These were Peter Stileman's starting points for a discussion of 'Poetic Form'. He took us from Milton to T.E. Hulme (1883-1917) by way of Johnson, Donne, Pope, Gray, Cowper and Wordsworth and focused our attention of the idea that poetry must involve a "unification of sensibility - a fusion of mind or body". Donne's Holy Sonnet XVIII gave evidence that such a fusion was possible for rhymed verse, although Peter drew our attention to Johnson's opinion of it: "the most heterogeneous ideas are yoked by violence together." The idea of religion as the spouse of Christ was yoked together with ideas of Knights and their extra-marital courtly love. Observations from the group drew on the historical background of the sonnet and the intensity of questioning, at that time, about which followed the true religion: the Protestant or Catholic church.
No one is better than Peter at persuading a group to look closely at a poem and, in John Thynne's words, to "peel back layer after layer of meaning" until we begin to glimpse its riches. Before this meeting, Alexander Pope seemed to me too artificial to be interesting. Peter conceded some artificiality but argued even so, Pope was the greatest writer of rhyming poetry. Look again, he persuaded us. "Every line is a jewel; every word is selected with exquisite care." As evidence of this , he had printed on our handouts, below cantos from The Rape of the Lock, these lines from Pope's Essay on Man, Epistle 1:
"The spider's touch, how exquisitely fine Feels at each thread, and lives along the line.
This catches the essence of the spider, said Peter, and so it obeyed T.E. Hulme's later dictum that poetry should capture "the very curve of the thing itself".
Next we turned to Johnson's Vanity of Human Wishes, which Peter described as "an intellectual exercise" using and "over-educated vocabulary". And, before we took a break, we paused, briefly, with two stanzas from Thomas Gray's Ode on a Distant Prospect of Eton College. Gray, Peter considered on the borderline between the high flown diction of much eighteenth century verse and the Romanticism of the nineteenth century poets.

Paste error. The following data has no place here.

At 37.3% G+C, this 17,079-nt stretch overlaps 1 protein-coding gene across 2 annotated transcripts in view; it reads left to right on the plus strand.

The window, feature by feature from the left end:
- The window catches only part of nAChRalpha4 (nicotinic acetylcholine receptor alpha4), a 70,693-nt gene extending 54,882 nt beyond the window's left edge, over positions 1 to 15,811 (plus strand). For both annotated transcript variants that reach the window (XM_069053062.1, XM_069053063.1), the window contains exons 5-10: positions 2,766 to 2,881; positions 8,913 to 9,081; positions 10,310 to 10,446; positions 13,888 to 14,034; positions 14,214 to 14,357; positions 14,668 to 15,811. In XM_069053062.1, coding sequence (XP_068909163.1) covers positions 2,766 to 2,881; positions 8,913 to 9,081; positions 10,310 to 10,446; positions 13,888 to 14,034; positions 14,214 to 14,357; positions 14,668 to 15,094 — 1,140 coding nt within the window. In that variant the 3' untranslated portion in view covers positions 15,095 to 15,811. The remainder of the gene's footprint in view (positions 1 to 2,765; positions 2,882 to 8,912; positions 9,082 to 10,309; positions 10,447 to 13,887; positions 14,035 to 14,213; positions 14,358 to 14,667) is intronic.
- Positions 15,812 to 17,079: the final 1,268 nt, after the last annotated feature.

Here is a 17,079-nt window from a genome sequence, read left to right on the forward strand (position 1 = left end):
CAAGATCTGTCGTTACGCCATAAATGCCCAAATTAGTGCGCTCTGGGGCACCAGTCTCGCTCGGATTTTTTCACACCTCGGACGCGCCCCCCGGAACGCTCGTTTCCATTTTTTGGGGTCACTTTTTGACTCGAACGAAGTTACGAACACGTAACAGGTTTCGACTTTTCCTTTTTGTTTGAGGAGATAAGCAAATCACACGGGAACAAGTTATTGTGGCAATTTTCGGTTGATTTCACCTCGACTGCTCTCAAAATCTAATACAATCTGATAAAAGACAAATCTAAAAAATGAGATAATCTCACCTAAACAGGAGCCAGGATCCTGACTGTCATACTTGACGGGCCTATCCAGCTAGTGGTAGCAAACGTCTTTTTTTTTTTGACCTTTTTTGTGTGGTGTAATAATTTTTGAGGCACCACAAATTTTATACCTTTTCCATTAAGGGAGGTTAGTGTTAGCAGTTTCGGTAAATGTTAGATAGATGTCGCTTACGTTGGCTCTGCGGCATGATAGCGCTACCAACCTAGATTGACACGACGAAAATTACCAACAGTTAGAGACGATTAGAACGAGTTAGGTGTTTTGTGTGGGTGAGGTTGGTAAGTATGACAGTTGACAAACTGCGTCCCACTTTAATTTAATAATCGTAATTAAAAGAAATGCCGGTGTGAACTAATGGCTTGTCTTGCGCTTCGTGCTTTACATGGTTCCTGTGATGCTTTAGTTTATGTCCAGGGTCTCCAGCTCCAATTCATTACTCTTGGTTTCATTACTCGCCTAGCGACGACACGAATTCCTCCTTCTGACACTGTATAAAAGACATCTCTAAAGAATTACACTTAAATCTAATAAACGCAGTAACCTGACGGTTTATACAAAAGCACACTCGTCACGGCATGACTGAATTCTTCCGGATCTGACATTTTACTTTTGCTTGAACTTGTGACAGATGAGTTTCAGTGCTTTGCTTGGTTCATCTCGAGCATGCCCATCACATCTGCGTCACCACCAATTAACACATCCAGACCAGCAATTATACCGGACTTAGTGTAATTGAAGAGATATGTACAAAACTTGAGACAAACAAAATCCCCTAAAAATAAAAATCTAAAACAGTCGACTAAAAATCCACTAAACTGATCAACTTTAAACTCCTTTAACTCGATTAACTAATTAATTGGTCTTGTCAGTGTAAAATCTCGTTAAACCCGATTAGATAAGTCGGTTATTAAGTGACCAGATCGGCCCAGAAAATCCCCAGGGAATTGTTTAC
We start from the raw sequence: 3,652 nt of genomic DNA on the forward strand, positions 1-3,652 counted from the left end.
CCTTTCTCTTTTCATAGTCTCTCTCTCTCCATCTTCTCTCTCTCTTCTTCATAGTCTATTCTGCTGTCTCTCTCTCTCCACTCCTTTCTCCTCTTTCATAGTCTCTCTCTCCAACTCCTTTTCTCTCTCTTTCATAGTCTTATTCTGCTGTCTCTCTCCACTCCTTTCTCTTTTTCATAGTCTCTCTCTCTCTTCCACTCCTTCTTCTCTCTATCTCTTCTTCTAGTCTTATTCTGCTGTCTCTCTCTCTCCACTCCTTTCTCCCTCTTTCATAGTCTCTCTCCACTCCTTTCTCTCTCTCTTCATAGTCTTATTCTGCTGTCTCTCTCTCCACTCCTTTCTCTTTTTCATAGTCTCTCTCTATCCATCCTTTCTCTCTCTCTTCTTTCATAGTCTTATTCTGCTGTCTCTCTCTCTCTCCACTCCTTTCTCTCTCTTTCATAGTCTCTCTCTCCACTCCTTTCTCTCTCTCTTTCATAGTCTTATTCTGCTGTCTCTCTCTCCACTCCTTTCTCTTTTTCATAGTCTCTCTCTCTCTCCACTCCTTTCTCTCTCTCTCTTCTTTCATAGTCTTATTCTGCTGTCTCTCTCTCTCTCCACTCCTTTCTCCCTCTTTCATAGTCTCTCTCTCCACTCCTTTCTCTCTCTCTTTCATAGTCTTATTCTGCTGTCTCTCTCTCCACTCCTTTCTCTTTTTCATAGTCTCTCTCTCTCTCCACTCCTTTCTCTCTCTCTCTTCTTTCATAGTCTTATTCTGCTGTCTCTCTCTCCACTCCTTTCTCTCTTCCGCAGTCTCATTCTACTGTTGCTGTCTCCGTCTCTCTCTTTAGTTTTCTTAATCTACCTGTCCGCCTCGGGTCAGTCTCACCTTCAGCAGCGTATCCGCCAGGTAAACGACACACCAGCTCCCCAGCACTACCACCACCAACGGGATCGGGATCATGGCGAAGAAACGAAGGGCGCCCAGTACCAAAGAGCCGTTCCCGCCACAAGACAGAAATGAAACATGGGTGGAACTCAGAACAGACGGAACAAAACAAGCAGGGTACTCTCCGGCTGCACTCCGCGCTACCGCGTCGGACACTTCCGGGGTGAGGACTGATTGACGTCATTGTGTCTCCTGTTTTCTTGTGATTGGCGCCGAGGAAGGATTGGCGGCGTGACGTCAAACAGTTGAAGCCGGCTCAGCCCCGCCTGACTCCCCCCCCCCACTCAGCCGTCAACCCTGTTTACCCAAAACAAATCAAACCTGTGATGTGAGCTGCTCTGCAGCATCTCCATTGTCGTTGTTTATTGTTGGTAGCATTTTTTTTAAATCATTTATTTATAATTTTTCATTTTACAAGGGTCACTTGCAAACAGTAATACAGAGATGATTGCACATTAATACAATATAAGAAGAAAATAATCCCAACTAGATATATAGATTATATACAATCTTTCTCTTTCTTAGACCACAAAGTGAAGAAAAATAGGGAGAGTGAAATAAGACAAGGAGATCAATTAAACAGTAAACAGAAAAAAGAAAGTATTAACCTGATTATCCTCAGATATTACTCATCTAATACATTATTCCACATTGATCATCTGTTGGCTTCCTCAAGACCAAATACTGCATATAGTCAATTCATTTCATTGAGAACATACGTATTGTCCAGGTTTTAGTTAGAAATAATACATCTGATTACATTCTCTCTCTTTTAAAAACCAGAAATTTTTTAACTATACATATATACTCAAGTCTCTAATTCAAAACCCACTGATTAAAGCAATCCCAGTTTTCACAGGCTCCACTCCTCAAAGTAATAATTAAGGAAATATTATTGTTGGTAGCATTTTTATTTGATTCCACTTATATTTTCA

We returned after the break to another poet who presaged the Romantic Movement: Cowper and his melancholy. Fortunately we were fortified with drinks and sandwiches, as Cowper's poem, The Castaway, is a powerful expression of man's powerlessness and isolation. In the convivial atmosphere of The Shannon, we withstood two readings of this bleak work, going round the group reading a stanza each. Afterwards, as Brian Biddle pointed out, we spent longer discussing this work than any of the previous poems. Cowper, like Pope, is a poet I must look at again. Despite his local significance as a resident of Olney, I've found him remote and difficult to appreciate. Apparently, he wrote The Castaway when he was suffering deep depression after the death of his companion, Mrs. Unwin. His last lines convey this despair:
"But I beneath a rougher sea Am whelmed in deeper gulphs than he."
After this, we looked at Wordsworth and his Lucy poems, weighing them against his boast from the Preface to The Lyrical Ballads: "My purpose was to imitate, as far as possible, the very language of men."
The Lucy poems bore out this claim except, we noted, in the two stanzas beginning: "A slumber did my spirit steal..." not many people would remark on the "earth's diurnal course."
Finally, we came to "the very curve of the thing itself" - T.E. Hulme's succinct and telling manifesto for poetry rhymed and unrhymed.
Your mind is buzzing with ideas after an evening like this. It may mean a bit less sleep than usual but that's a bargain price to pay for an expanded understanding of so many poems. Peter Stileman is famous - among TPS members and beyond - for the extent of his knowledge of literature and the sensitivity of his insights – qualities which both feed into and draw from his skill as a poet. If he had known Peter and an evening like this, even poor William Cowper might have felt cheerful.